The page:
PRAGUE (Reuters) - The Czech Republic resisted pressure on Monday to quickly ratify the European Union’s reform treaty after its defeat by Irish voters, and kept its options open on how to proceed with the charter.
French President Nicolas Sarkozy, who was to meet the prime ministers of four central European EU states in Prague, has led calls for the ratification process to continue around Europe despite Ireland’s “No” vote.
But the pressure has hit a snag in the Czech Republic, one of nine EU countries which have not ratified the pact. Its eurosceptic President Vaclav Klaus and some others in his ruling Civic Democratic Party said the Irish vote meant the treaty was dead and should be abandoned.
Prime Minister Mirek Topolanek, a Civic Democrat who signed the treaty for the Czech Republic, said there could be no hurrying a decision on how to go forward but it was clear the treaty would not enter force on January 1 next year as planned.
“We are relatively cautious in statements on the matter and want to sit down at the European Council, find a short term solution and a path forward,” he told reporters.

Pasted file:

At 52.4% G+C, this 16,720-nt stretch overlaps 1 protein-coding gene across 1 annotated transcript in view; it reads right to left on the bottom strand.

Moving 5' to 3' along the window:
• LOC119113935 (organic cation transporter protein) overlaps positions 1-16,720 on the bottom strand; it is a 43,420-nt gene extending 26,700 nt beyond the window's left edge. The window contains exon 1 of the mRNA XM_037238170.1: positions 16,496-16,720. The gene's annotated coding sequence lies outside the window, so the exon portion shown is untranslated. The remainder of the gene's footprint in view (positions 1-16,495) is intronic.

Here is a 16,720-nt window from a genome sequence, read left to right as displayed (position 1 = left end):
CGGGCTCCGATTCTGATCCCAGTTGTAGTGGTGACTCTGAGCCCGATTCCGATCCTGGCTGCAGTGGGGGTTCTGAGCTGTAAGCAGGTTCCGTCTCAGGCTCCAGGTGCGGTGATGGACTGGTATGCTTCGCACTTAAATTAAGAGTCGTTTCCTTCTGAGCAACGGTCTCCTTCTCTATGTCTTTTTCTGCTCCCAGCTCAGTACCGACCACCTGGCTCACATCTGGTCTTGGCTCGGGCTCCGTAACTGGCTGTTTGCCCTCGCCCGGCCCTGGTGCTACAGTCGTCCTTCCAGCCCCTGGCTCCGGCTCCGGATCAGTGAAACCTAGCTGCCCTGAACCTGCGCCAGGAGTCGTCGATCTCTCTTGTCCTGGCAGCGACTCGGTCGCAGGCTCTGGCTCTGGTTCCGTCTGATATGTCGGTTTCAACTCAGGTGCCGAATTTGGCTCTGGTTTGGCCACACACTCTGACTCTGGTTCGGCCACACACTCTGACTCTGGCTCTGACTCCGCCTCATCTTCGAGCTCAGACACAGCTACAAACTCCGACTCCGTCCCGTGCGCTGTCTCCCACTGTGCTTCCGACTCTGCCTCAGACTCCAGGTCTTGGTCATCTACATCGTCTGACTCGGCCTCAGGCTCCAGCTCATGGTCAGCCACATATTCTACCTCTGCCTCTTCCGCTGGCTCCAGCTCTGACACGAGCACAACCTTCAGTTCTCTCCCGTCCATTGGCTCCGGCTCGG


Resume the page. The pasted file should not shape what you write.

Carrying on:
“I do not think anybody has a completely clear idea in respect of continuing the ratification process,” he said, adding the Irish vote had to be respected the same way the French and Dutch referendums which killed a previous treaty in 2005.
The Civic Democrats have sent the treaty to the Constitutional Court, expected to rule on it around September.
“We have the advantage that we do not have to decide if the ratification process will be interrupted or not, because we have already interrupted it de facto,” Topolanek said.
European foreign ministers were meeting in Brussels on Monday to start picking up pieces of the Irish vote, and the overwhelming opinion was that the ratification should continue.
The proposed new treaty would allow more EU decisions to be taken by a majority vote rather than consensus and provide the bloc with a long-term president and a foreign policy chief to give it more clout on the global scene.
Deputy Prime Minister Alexandr Vondra, also a Civic Democrat, told Monday’s daily Hospodarske Noviny the French should not push others.
“This pressure seems inappropriate to me,” he said.
He said the treaty may not be passable in the upper house of parliament, where the Irish rejection bolstered many Civic Democrats who have never been big supporters of the pact.
France and Germany have pressed other countries to go ahead with ratification to keep up momentum during the French presidency of the EU in the second half of this year. The Czechs will hold the rotating presidency for the first half of 2009.
Editing by Giles Elgood